Ship tragedy could solve rice crisis

I don't mean to be irreverent, but that awful ship accident in Romblon must be having a positive impact on the rice crisis.

Let me explain.

I usually watch the early evening television news before sitting down to dinner.

Since the Romblon tragedy started hugging the headlines, evening newscasts have become one long montage of scenes showing the attempts of divers to recover the victims -- shots of floating bloated bodies with occasional close-ups of body parts, corpses liberally covered with lime lined up for identification, hurriedly buried rotten bodies being exhumed, onlookers covering their noses to escape the unbearable stench, relatives of victims displaying a full gamut of emotions from extreme grief to uncontrollable anger.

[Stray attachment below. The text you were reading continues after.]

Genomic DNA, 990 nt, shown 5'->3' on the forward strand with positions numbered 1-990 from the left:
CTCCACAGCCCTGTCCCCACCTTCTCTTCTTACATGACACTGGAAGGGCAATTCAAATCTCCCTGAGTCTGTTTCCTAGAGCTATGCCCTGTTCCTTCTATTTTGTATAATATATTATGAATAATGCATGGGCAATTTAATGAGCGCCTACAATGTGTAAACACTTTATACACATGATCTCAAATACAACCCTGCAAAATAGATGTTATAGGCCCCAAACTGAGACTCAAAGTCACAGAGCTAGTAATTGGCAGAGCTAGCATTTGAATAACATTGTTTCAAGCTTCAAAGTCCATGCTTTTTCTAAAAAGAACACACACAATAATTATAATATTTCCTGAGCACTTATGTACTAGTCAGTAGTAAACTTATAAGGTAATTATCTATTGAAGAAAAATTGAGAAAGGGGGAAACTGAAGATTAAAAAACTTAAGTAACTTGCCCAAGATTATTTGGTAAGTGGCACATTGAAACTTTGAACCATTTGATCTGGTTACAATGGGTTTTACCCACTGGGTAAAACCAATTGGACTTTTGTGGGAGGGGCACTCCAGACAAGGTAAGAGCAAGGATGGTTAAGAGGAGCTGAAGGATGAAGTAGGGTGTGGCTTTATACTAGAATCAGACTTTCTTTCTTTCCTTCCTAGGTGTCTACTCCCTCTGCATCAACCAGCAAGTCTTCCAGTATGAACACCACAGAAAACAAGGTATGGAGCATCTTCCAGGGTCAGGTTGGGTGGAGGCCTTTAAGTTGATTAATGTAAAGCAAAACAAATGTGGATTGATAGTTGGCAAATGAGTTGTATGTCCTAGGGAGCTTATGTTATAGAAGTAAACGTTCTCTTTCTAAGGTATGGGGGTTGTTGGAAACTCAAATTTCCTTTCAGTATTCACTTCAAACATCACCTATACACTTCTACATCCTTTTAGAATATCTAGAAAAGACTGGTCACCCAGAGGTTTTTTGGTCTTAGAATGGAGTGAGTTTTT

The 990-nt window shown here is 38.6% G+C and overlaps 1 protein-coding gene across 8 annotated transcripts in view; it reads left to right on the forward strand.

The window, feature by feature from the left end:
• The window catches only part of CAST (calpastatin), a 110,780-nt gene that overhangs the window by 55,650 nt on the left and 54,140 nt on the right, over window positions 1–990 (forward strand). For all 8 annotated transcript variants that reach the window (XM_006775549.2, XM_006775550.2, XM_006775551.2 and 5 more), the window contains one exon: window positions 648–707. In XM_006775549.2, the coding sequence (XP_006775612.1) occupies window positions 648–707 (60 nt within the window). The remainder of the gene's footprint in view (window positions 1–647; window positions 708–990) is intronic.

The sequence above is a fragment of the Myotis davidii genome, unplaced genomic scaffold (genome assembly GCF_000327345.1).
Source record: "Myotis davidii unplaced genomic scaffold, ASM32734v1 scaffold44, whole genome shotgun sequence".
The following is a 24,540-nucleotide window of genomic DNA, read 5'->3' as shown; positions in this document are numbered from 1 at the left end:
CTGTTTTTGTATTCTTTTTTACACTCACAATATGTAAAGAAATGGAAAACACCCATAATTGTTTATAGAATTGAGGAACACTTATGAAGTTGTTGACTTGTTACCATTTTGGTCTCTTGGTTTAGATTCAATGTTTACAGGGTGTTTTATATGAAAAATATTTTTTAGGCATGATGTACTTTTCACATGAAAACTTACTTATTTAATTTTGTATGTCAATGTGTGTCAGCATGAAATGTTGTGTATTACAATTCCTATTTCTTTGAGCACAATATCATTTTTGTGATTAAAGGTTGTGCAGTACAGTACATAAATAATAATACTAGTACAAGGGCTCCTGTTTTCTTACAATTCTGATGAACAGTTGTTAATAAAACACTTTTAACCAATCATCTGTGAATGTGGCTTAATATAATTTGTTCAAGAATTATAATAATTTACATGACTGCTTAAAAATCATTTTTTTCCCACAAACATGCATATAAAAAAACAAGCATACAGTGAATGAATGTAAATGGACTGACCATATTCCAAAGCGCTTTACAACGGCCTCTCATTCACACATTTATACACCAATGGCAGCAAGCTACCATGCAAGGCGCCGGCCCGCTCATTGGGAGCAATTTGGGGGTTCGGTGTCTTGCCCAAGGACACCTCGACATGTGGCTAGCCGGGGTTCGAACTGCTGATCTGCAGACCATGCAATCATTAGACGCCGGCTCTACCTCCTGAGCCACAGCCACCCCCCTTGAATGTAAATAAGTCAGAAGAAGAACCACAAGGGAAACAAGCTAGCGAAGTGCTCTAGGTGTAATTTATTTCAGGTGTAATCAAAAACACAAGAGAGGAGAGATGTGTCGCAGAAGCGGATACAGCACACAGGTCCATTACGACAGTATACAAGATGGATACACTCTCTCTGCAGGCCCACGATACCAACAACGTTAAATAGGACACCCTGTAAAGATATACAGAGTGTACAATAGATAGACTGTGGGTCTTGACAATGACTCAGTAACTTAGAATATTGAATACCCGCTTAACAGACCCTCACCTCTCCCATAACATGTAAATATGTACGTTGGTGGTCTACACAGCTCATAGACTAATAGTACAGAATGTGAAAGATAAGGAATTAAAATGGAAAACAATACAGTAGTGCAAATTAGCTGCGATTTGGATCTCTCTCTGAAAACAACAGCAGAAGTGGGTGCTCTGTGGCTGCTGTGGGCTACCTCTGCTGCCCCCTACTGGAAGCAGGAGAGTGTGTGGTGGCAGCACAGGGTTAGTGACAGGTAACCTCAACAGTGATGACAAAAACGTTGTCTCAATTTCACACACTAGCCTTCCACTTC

The visual experience is so overwhelming that when it's time have dinner, I, and I suppose other viewers, too, can hardly eat -- thus resulting in lesser rice consumed.

If the TV coverage of the tragedy continues for some more time, the NFA should notice a nationwide downtrend in rice consumption. The tragedy  victims will not have died in vain.

But the NFA should also issue an advisory to news programs that if they get any more graphic in showing the recovery efforts, I -- and I suppose other viewers, too -- could suddenly regurgitate (in plain English: vomit), and that would result in rice wastage.

Darn! When will all these tragedies end?

[June 30, 2008]